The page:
The Duluth City Council unanimously agreed Monday night to broaden the options for higher taxation come 2022, with an eye toward boosting funding for public safety and affordable housing.
Mayor Emily Larson had earlier proposed a 6% increase in the city's share of the property tax levy next year. Thanks to new construction and a growing property tax base, her proposal could have been funded with just a 1.06% increase in the city's property tax rate.
But a couple of amendments passed by councilors Monday could allow the city to increase its property tax levy by another 3.99% for improved public safety services and another 0.93% to support an expansion of the city's inventory of affordable housing.
Combined, the two amendments could add more than $1.7 million to the city budget.
In terms of taxes, the mayor's proposal would have cost the owner of a $175,000 home an additional $3 in annual taxes next year, not considering heightened property valuations. But providing ongoing funding for a new Housing Trust Fund could double that increase. And the public safety amendment could tack another $24 onto the annual tax bill for such a home.
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At large Councilor Zack Filipovich stressed that Monday's vote simply was to establish the maximum amount the city could potentially levy, with the budget to be finalized before the calendar flips to 2022.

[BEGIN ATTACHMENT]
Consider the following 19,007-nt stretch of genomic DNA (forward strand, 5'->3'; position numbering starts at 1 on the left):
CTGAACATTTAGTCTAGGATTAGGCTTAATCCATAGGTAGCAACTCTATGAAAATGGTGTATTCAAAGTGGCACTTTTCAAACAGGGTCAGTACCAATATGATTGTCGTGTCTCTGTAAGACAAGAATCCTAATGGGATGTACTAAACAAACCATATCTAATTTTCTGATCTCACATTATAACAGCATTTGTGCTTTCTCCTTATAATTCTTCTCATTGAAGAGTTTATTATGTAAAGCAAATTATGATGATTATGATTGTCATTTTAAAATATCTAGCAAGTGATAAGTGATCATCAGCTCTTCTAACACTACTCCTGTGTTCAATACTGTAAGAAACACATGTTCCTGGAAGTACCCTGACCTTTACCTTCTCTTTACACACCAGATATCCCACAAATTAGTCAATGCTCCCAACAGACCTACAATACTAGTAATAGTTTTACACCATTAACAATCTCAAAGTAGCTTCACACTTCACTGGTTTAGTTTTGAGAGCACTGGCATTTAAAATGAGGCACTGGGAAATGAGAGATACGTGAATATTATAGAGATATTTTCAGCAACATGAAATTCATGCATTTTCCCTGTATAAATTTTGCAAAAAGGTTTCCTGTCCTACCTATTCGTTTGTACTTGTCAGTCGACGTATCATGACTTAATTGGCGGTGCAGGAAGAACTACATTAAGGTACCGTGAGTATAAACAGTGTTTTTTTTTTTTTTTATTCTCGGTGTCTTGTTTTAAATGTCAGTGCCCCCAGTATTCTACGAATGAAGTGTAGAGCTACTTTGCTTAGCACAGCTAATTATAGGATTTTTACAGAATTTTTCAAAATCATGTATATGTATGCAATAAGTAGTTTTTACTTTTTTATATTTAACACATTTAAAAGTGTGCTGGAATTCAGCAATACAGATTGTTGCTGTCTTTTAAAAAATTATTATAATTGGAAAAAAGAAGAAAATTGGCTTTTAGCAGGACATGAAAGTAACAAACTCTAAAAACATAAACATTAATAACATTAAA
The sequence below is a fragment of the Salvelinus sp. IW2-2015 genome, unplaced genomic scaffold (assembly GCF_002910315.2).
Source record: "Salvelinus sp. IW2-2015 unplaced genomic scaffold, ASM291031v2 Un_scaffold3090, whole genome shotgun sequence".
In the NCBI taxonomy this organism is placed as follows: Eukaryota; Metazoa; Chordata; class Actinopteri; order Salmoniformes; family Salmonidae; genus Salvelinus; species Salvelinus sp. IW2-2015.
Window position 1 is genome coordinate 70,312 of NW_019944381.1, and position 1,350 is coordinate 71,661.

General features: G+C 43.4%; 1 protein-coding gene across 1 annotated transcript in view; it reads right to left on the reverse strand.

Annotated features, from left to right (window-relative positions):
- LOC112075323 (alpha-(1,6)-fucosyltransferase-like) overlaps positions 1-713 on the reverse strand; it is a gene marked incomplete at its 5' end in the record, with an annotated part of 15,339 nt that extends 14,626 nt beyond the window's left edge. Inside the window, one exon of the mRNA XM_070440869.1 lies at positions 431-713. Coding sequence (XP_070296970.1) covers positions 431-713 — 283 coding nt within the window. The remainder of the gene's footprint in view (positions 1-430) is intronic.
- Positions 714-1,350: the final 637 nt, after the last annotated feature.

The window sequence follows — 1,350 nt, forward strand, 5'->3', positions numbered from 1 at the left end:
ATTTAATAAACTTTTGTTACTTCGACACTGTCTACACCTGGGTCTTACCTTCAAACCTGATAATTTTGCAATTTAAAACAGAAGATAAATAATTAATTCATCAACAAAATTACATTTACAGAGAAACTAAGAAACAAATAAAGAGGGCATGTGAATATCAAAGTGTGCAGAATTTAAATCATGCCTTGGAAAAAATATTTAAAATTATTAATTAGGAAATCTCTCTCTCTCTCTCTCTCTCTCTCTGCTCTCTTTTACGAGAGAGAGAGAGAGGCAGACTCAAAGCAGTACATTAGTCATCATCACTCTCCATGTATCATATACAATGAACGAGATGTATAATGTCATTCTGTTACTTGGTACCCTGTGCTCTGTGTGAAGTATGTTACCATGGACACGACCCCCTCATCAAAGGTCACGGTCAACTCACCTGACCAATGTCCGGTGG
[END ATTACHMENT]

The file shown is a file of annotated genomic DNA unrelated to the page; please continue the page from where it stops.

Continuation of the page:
"No one likes raising taxes, and that is not the vote that we are taking tonight," he said. "I want to be very clear that this is the maximum amount that we will be able to raise property taxes at the end of the year."
Filipovich said he hopes to work with fellow councilors and city administration to whittle down the levy as much as possible, while still addressing many of the city's pressing needs.
At present, 3rd District Councilor Roz Randorf said Duluth police are underpaid compared to many of their peers in the state, and that spells potential trouble.
"We need to recruit and retain the best," she said. "We ask these men and women to go into life-and-death situations. So, they need to be highly trained. They have to be mentally and emotionally fit. They need to have a passion for serving. They need to be brave and have strong ethics. They need to be extremely knowledgeable and have respect for people and for the laws that protect us all. So, we're asking them to be superhuman. And we need to be sure that our pay recruits the best of the best."
The city has dedicated $1.8 million in federal COVID-19 relief funds to support a three-year crisis intervention program designed to provide an alternative to conventional police response to calls involving nonviolent issues, including those requiring mental health care.
The proposed additional levy would ensure that those services remain available after federal funding runs out, said 1st District Councilor Gary Anderson.
"That, I believe, is something we owe to our community. I don't believe that we can rightfully say we're going to start a program for three years and then not take responsibility for funding it in the future," he said.
"Our community really has let us know that they want to see a program like this created in Duluth, and it's a creation that is in progress," Anderson said.
"What we do know is that everyone needs to know that they can safely reach out for help when they are in crisis," he said.